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February 24, 2012

This is citizenship in action!

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Written by: pdcadmin

By Maria Patsarika

October 27, 2011 may now seem as a distant instantané of the eurozone crisis. However, at that time, it was seen by many as a victorious day, after having agreed a deal that slashed the Greek debt to 50%. As with all such deals, however, this one, too, had winners and losers; the loser in this case was the Greek sovereignty, which was further undermined, since Germany demanded an ongoing supervision status over Greece. The day after, October 28, marked a national anniversary, that of October 28, 1940, with all Greek cities making preparations for the customary parade that celebrated the “OXI” anniversary against the Italian occupation threat during World War II (“ohi” = no).

It is cases like this, when past and present become entangled, as though in ironic conspiracy, that trigger public outrage in the face of the absurd, almost surreal, turns of history. In celebrating Greeks’ heroic resistance in 1940 to the Italian threat, we now witness and unwillingly surrender to a new form of subordination, this time simultaneously financial, political and national. To make things worse, the Greek government’s asthenic stance and imposition of a series of paralyzing austerity measures showed that we are subservient to our very own representative leadership. Greek people very often raised their voices in dismay and indignation at riots and demonstrations. October 28, however, allowed another, so far neglected, voice of outrage to surface – the voice of young people.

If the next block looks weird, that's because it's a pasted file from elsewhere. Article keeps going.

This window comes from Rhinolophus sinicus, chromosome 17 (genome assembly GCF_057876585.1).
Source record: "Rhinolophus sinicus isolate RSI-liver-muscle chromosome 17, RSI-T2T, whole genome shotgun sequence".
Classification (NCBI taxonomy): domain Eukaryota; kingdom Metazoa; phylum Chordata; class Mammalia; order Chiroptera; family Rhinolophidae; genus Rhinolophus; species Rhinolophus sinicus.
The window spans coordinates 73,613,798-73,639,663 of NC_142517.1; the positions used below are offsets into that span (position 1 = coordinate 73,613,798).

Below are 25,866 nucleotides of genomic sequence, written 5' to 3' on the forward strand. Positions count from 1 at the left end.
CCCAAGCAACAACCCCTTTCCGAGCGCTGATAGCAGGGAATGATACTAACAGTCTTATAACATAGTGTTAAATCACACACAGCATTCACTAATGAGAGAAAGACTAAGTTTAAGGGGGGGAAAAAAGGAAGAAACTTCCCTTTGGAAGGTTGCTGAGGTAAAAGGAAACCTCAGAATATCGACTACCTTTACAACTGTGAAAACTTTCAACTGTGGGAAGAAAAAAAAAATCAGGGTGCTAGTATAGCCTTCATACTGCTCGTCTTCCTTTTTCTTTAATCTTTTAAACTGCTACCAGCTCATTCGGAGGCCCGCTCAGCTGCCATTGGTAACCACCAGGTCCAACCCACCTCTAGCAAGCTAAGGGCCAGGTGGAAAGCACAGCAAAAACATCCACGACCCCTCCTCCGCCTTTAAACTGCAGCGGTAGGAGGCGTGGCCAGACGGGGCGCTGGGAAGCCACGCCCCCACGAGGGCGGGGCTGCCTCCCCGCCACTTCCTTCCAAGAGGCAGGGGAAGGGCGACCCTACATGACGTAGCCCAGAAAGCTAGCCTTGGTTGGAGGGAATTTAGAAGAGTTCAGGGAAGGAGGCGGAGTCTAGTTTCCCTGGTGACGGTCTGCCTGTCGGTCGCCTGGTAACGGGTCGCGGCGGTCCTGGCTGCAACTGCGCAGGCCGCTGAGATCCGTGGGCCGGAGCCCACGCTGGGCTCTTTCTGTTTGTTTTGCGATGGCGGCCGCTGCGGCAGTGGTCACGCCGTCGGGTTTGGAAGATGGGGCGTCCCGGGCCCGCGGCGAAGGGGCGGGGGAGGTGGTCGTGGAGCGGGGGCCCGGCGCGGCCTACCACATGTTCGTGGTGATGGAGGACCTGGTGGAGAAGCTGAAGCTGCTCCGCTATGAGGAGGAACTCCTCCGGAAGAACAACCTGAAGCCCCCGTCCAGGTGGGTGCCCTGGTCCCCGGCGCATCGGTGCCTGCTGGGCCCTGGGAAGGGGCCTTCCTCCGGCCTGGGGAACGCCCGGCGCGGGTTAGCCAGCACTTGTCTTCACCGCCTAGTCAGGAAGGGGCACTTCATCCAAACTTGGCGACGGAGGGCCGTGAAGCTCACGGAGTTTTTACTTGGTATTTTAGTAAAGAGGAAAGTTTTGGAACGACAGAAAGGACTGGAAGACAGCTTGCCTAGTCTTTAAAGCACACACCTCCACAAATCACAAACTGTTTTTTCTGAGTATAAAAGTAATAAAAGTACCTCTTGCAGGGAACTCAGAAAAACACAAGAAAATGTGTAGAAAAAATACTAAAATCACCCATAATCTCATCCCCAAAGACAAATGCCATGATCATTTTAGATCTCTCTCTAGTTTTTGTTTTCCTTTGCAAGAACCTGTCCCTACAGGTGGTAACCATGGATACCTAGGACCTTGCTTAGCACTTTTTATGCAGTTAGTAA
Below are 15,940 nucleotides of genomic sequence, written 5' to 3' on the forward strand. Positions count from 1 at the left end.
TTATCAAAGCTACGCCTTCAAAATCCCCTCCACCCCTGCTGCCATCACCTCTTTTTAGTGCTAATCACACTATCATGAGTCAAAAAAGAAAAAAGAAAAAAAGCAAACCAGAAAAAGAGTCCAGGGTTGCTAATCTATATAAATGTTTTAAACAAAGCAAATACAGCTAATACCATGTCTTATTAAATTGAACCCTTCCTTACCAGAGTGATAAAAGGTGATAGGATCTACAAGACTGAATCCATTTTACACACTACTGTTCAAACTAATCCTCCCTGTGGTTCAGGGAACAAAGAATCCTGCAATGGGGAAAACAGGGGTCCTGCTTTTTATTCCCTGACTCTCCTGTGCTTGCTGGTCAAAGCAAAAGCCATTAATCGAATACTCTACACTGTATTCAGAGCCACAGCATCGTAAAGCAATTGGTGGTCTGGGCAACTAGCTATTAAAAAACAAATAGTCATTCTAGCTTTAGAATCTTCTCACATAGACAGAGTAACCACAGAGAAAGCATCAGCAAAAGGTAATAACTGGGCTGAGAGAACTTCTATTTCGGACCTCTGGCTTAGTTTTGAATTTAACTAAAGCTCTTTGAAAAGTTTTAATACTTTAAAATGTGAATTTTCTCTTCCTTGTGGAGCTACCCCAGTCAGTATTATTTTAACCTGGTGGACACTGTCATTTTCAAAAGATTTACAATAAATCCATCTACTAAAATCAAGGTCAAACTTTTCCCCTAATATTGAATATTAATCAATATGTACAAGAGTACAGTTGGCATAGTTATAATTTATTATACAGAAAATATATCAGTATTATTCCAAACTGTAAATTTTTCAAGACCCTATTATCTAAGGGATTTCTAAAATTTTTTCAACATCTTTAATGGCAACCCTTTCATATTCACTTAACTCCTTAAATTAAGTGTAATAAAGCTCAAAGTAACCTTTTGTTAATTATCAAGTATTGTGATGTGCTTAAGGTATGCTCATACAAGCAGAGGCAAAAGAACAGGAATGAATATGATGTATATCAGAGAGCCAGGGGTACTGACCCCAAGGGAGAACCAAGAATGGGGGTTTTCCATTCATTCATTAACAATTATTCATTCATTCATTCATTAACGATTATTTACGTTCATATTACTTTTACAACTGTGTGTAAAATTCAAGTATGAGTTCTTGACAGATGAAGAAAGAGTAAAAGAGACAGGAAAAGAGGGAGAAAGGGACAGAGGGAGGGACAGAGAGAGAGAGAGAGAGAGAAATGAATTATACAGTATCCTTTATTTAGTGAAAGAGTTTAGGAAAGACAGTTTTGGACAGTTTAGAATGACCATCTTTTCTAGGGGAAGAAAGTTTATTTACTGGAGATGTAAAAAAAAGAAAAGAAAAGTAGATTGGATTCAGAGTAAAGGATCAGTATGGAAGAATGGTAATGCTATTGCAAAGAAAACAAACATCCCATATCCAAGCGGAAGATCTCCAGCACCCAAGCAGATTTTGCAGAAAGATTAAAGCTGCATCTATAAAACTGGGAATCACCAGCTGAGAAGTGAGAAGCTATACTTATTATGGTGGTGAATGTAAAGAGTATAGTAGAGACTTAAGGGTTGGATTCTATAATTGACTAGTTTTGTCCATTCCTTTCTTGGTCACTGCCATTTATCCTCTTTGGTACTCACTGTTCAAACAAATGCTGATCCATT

Student voice has always been a powerful means of resistance for Greek youngsters – for both serious and frivolous causes. On November 14, 1973, for example, Polytechnic students in Athens raised their antimilitarist voices against the junta of 1967-1974. They went on strike, barricaded themselves in the university and encouraged the people’s struggle against dictatorship, a courageous act which sparked off the demise of the military regime in Greece. On a lighter note, having been a student at Greek schools myself, I often recall in astonishment times when students would happily go on strike because the school restaurant did not provide bendy straws or round cheese pies (as opposed to square ones). Such examples and, above all, the universal disenchantment of young people with politics has led many to believe that the student movement has long now lost its gravitas.

And, yet, it is the same Greek students who went on demonstrations and joined the public at the recent upheaval. The consequences of the austerity measures did not leave them intact: the start of the academic year found many schools lacking books and teaching materials. Students’ placards displayed the same messages as those back in 1974, such as “ΨΩΜΙ – ΠΑΙΔΕΙΑ – ΕΛΕΥΘΕΡΙΑ” (= “BREAD – EDUCATION – FREEDOM”), thus making manifest the urging basic right of every young person to live, to learn, to be free. No mention of bendy straws this time. This was serious stuff. This was young people’s citizenship in action. However serious, their voices were lost amidst the overall hullabaloo. Once again, the media were busy with the grown-ups. That is until October 28.